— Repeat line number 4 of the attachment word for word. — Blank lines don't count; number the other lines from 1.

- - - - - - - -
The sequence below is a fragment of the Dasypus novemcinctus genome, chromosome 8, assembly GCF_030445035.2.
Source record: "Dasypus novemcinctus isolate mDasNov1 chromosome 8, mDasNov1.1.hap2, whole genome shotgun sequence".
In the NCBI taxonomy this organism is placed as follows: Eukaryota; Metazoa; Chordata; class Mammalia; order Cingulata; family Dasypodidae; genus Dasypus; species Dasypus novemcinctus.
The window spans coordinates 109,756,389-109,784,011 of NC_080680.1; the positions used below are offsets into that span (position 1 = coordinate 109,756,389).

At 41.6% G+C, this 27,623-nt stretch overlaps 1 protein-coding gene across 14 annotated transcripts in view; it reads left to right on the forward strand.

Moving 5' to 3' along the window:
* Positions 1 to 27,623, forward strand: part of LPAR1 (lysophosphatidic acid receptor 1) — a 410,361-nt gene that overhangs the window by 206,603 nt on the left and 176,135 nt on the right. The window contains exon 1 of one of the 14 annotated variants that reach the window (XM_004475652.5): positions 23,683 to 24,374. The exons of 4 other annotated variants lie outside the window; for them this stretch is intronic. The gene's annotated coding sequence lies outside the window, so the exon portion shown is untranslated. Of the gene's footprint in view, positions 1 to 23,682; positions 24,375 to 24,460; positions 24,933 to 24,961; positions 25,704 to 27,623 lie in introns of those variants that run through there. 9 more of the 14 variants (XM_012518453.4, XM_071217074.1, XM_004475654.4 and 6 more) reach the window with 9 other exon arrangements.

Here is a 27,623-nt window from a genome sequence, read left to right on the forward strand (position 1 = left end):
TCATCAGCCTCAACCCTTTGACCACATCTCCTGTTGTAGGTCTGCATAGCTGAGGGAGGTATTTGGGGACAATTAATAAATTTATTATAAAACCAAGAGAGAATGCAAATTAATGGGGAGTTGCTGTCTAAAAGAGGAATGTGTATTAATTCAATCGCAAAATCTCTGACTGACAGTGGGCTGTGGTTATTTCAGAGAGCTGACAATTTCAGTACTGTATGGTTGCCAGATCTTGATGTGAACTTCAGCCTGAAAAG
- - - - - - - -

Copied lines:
The window spans coordinates 109,756,389-109,784,011 of NC_080680.1; the positions used below are offsets into that span (position 1 = coordinate 109,756,389).